01/21/2011 4:20PM

Bettors deserve more after takeout hike


NEW YORK – The 2011 racing season began with two major changes on the parimutuel landscape: The absence of New York City OTB for the first time in four decades and a sharp takeout increase in California starting Jan. 1. If you were handicapping which would be more costly to the racing industry, the shuttering of the nation’s largest offtrack betting system would have seemed like the odds-on favorite.

Instead, NYCOTB has vanished almost without a trace or much impact as if it were a 40-year bad dream. The California takeout, meanwhile, remains a hot issue at the Santa Anita meeting, where business is down – though no one seems able to agree exactly how much and why.
NYCOTB has been the nation’s leading bet-taker for a generation, handling nearly $1 billion annually in its best years. The overnight closure last month of dozens of parlors throughout the city, and the suspension of more than 20,000 telephone and Internet wagering accounts, seemed a cinch to spell disaster for the Aqueduct winter meet.

It’s still a shame that there was an overnight abandonment of NYCOTB, caused by stubborn state lawmakers who tried to lard up a bankruptcy-agreement bill with questionable tax breaks for the state’s five other OTB corporations. The original bill would have assigned the bankrupt NYCOTB’s creditors – the largest of which are the state’s tracks – the wagering accounts on a pro-rated basis instead of declaring a free-for-all in the market and would have kept the company in business.

While some of that account wagering has undoubtedly leaked out of state, there has been surprising resilience among customers. NYRA’s account-wagering and ontrack business have been closing the gap, thanks to some smart reactions, such as underwriting a bus service for stranded city residents, offering enticing NYRA Rewards promotions, and upgrading the presentation of the in-home signal on out-of-state races once NYRA’s own racing is over for the day.

While the NYCOTB closure has disappeared from public discussion, the California takeout increase continues to agitate some vocal fans and horseplayer groups, who claim to be laying off playing Santa Anita as a protest against the hikes. They have claimed victory, pointing to lower handle at Santa Anita. Track officials and state regulators dispute the size of the declines and their impact, saying that their lucrative ontrack business has been relatively stable and arguing that the Hollywood Park fall meeting was showing similar declines before the takeout increase took effect.

Regardless of whose numbers are right, customers remain angry, and officials aren’t helping things by the way they executed the increase and have defended it.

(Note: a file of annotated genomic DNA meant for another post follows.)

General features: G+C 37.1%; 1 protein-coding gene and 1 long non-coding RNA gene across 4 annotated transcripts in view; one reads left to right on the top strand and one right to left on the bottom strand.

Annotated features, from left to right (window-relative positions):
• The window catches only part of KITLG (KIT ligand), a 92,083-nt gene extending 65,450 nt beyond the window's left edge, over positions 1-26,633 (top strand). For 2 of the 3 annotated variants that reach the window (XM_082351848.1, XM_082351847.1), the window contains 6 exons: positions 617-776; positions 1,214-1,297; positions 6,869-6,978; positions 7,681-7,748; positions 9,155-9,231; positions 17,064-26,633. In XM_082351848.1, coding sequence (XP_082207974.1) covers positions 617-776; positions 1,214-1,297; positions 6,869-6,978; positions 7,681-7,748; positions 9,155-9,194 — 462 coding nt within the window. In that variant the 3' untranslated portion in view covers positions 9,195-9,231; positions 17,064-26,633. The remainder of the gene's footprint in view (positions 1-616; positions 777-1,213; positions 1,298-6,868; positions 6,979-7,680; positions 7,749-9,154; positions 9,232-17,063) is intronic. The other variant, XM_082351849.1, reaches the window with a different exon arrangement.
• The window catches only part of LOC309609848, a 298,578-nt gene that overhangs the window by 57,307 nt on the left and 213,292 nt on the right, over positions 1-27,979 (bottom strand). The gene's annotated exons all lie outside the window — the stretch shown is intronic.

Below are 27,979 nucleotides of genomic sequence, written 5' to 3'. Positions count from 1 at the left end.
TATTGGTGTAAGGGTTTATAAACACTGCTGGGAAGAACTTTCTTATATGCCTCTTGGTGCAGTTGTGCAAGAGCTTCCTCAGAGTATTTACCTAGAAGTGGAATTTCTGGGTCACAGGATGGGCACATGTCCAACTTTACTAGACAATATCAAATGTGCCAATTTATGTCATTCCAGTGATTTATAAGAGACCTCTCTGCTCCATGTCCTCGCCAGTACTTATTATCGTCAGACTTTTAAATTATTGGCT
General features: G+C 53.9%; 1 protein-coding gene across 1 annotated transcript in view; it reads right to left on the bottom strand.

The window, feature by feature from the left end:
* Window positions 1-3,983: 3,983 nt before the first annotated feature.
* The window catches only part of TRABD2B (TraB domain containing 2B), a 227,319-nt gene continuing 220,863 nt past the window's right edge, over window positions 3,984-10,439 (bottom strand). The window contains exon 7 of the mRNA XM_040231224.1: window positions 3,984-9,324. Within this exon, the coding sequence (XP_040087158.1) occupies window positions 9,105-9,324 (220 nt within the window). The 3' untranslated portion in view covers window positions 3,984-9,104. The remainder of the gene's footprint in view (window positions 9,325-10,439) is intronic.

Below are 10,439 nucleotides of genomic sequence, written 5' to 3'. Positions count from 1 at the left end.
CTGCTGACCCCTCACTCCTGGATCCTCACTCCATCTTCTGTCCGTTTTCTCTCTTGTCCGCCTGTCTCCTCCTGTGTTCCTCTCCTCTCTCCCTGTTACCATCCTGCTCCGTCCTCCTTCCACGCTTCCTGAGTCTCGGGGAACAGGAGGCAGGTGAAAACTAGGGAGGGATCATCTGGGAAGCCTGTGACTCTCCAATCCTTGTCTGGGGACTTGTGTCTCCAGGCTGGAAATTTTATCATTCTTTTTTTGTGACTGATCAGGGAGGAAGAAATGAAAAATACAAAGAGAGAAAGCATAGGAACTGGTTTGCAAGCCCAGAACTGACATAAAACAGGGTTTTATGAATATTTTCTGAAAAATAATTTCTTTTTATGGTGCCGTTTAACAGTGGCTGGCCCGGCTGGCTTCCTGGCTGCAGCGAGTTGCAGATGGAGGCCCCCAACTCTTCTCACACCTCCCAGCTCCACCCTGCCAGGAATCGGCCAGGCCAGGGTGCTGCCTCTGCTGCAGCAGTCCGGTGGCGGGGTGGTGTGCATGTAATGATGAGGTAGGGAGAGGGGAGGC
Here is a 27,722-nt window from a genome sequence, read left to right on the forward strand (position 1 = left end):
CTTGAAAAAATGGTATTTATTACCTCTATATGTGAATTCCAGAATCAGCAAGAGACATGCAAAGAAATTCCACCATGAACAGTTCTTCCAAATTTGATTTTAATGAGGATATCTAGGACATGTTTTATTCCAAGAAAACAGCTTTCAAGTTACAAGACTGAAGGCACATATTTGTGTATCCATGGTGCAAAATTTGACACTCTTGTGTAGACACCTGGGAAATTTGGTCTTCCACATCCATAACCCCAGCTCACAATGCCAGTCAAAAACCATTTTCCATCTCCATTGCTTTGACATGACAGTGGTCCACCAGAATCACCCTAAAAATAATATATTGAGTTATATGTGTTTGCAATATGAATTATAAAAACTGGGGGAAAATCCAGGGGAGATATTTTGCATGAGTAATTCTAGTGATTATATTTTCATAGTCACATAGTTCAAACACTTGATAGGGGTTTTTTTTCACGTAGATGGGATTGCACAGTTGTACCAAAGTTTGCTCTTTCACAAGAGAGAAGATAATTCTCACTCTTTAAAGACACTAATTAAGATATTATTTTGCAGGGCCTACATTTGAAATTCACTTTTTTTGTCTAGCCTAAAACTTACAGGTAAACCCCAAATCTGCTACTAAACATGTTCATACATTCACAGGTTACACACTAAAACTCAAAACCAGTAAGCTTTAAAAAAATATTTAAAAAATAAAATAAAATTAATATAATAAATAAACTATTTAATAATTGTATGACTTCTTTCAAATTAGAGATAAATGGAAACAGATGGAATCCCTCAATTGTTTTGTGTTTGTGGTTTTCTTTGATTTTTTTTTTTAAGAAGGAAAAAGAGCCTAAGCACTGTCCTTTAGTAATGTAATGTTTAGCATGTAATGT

The schedule of increases was inconsistent: no change in the rates on straight wagering, a two-point jump to unusually high 22.68 percent takeout rate on exactas and doubles, and a three-point jump on exotics. The blended rate is now similar to New York’s or Florida’s. It also didn’t help that the two ranking commissioners on the California Horse Racing Board called the old rates “underpriced” and claimed that racing needs to compete with the Lakers and Dodgers, not alternative forms of gambling with lower takeouts.

No one from the tracks or the board has explained the rationale for the nature of the increases or adopted a tone of regret about the supposed necessity of them. Asked for reaction to the situation last week, Santa Anita president George Haines said a committee was being formed to locate and hire an official spokesman on the issue.

Officials also could have leavened the increase by at least experimentally lowering takeout on some pools or on new bets. Santa Anita’s sister track in Florida, Gulfstream Park, quietly raised its exotics takeout from 25 percent to 26 percent this year, the same as New York’s and 2.32 higher than the new California rate. But it also put in new low-minimum pick-five and pick-six bets, at respective 15 percent and 20 percent takeouts, and have gotten 10 times as much positive reaction for the latter as complaints about the former.

The fan groups have their heart in the right place and are correct in arguing that takeout increases are always counterproductive because they provide at best a short-term bump before the inevitable plunge due to lower churn and customer dissatisfaction. Still, their efforts to make a statement have been blurred by a haphazard call to action: It’s unclear when they wanted people to send a message about the issue, what pools they were targeting, and what specific countermeasures they would like the tracks and state to consider.

It does little good to keep lecturing people about how the optimal takeout rate is somewhere between 8 percent and 12 percent. There is zero chance that any track in California – especially in the absence of any hope for racetrack slots, which are going to begin in New York later this year and will probably come to Kentucky eventually – will reduce its takeout revenues by 50 percent in the hope that handle will double.

What the tracks can do, however, is better explain their plight, rejigger the rates, and give something back to the players in the form of new and cheaper bets. It would at least be a start to telling those customers that they are heard and they are valued.